In the history of the world, there have been some incredible debates (Lincoln vs. Stephen Douglas, Nixon vs. Kennedy, Coke vs. Pepsi, just to name a few). But this summer, regardless of what happens in the upcoming election, the debate stage is reserved for the most "super" debate in recent memory, "The Avengers" vs. "The Dark Knight Rises."
Beginning with the announcement of the intentions to create an "Avengers" movie in 2005 (ironically the same year that "Batman Begins" was released), fanboys alike (I include myself in this number) began to sow the seeds of this debate.
On the surface, the question at hand seems trivial. First, both are movies about superheroes, so many wonder how different they could really be? Secondly, both have been box office hits, so with hundreds of millions of dollars being made by their respective studios, how can a difference be seen? And lastly, they're both just movies, so why should anyone really care?
While the question of which is the better movie does little to advance the real world, its topics and its consequences cover and divide almost the entire spectrum of entertainment. And in that sense, the questions raised in debating these movies are struck with a strict and stark dichotomy.
To ask which movie is better is to set out on the path of dividing yourself along two lines. On the surface level, one chooses simply whether they like Marvel or DC comic characters better. But that debate continues on into how someone likes their movies (which is also a reflection of someone's general taste in entertainment styles). For those who espouse "The Avengers" as top dog, they are admitting, at least in this instance, that they prefer their movies to be based out of the level of entertainment that can be gathered from it. An "Avengers" person goes to the movie for what he or she can see in it, and is interested less in the plausibility and the humanity of the plot, and more so in the explosions and CGI aliens (as well as the overly hunky actors and femme fatale actresses), while those that prefer the Christopher Nolan archetype of comic book superheroes are revealing their interest to be stuck in the plot and character development in the film, and less so on the sights and sounds of it. On one hand, there are superheroes as strong as gods (and with the case of Thor, they actually are gods), while on the other hand there is a man, who is seemingly normal, albeit incredibly wealthy.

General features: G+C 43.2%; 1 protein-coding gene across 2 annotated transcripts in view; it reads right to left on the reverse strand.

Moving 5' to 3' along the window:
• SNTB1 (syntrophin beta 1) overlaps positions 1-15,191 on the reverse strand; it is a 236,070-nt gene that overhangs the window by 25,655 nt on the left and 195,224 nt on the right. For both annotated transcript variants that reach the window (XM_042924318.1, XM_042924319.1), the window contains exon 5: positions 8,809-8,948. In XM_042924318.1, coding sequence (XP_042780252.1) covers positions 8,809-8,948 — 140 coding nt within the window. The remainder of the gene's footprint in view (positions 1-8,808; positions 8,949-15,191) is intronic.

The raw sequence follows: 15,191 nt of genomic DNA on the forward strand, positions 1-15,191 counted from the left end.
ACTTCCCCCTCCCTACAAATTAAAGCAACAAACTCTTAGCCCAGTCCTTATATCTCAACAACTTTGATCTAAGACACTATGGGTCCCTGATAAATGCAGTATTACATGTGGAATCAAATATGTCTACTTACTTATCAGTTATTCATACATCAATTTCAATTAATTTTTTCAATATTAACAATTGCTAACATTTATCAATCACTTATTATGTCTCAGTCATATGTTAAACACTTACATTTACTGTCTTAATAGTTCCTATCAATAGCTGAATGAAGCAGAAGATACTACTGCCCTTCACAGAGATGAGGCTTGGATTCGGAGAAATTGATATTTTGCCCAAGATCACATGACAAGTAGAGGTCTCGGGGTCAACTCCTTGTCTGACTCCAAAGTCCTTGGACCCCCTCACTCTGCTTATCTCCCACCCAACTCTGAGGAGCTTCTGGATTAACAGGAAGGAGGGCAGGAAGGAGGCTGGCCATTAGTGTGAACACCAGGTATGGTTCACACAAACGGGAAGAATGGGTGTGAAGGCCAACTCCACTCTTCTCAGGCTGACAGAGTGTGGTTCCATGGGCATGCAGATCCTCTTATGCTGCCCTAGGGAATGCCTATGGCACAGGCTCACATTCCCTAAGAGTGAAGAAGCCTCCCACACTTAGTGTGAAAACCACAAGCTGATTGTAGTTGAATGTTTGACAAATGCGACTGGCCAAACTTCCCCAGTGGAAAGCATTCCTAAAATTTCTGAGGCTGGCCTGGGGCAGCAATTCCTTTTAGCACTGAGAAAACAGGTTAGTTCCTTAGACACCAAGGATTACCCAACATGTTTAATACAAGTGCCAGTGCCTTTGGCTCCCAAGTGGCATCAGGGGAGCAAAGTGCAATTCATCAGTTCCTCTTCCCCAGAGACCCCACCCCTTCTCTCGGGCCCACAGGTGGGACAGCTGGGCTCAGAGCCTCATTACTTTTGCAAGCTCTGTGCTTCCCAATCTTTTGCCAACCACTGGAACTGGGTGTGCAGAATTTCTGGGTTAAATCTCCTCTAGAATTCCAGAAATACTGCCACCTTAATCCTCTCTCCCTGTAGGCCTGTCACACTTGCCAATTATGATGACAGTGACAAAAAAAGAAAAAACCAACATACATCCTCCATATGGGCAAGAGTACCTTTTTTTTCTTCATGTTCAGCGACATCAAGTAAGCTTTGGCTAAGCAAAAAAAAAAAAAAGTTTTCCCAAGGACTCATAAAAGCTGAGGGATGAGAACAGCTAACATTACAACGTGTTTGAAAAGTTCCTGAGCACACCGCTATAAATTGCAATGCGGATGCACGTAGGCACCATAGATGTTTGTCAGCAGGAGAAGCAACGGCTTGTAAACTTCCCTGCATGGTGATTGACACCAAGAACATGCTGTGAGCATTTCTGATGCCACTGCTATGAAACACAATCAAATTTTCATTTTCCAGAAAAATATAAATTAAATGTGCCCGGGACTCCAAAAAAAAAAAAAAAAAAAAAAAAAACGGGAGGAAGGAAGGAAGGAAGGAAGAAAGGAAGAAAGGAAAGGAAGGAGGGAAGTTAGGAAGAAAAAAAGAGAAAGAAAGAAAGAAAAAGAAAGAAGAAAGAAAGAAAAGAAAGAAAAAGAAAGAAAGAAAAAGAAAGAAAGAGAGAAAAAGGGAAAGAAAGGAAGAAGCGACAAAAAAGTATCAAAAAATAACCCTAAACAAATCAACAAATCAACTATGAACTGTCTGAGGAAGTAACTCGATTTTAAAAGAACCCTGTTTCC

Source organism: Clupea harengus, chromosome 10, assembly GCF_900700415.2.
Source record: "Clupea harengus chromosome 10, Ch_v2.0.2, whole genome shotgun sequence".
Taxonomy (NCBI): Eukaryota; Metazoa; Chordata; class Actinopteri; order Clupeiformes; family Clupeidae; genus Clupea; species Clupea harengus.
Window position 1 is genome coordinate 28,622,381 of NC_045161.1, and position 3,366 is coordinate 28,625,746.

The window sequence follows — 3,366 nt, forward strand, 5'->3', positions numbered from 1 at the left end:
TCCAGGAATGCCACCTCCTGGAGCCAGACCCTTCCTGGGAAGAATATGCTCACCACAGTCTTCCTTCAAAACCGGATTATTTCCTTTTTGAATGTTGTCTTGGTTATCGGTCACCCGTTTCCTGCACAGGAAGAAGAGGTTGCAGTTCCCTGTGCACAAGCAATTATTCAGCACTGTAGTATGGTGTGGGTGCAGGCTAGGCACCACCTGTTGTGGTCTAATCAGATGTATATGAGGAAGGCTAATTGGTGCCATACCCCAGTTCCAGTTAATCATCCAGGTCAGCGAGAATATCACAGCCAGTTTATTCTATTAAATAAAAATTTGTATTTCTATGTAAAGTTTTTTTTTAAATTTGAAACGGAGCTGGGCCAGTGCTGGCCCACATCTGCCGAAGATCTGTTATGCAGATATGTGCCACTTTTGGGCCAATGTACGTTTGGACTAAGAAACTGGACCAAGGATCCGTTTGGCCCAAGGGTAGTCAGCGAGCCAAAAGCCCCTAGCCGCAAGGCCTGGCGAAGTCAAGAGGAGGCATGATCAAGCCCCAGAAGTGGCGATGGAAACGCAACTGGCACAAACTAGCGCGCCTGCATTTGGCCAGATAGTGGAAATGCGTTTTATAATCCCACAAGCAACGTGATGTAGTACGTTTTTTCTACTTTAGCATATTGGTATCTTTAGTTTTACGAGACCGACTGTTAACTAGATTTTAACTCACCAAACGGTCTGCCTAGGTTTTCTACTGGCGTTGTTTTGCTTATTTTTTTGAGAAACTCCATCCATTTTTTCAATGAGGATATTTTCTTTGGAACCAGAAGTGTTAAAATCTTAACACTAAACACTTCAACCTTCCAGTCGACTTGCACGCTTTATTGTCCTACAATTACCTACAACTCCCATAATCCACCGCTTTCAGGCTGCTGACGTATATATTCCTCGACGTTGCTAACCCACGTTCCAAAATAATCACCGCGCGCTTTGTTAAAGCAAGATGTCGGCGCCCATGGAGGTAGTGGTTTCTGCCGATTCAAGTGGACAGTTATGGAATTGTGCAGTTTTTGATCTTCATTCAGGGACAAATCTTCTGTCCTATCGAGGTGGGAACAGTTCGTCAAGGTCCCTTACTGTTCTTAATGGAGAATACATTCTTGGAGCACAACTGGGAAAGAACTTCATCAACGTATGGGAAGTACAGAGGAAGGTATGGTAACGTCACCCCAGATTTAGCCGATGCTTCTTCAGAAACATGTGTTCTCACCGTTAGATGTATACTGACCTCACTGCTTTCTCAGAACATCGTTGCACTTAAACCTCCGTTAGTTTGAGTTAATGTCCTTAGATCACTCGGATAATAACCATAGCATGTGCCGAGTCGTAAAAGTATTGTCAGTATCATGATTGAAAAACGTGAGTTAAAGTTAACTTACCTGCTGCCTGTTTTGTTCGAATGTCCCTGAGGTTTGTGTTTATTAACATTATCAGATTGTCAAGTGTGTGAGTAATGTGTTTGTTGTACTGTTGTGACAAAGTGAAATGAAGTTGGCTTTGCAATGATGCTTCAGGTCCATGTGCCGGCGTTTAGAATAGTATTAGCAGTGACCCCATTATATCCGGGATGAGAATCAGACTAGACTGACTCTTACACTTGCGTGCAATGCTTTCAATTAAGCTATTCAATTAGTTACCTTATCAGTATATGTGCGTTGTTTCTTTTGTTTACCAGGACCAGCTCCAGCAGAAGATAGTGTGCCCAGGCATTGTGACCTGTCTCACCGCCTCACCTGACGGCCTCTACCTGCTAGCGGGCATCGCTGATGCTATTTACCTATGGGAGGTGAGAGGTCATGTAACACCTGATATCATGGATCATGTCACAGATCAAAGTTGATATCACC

"The Avengers" was made to entertain. It is a family-friendly film that's centered around its special effects, actors, wit and a solid story. It doesn't raise any philosophical debates, nor does it question social norms. It exists to sell itself, a feat it has accomplished incredibly well.
"The Dark Knight Rises," on the other hand, is all about the story and the characters. Director/co-writer/producer Nolan, who is famous for his ways of working around using excessive CGI for effects, places the burden of entertainment on the scenes and people he has created, while also raising questions on topics ranging from morality to the role of the government in everyday lives. "The Avengers" was meant to be watched and enjoyed in the theater, while "Dark Knight Rises" is meant to be watched then dissected and pondered upon outside of it.
So which is better?
DC or Marvel? Batman or a cornucopia of other-worldly strength ubermensch? 3-D or I-Max? Dr. Pepper or Mr. Pibb?
The answers to all of these questions are subjective (with the exception of the last, since Dr. Pepper is better hands-down). They depend less on the quality of the films themselves, and more on the type of person the viewer is and the parts of the world that they find entertaining. But the answer to this debate is more far-reaching than just one movie. By saying one or the other, the consequences break ground beyond just regular entertainment.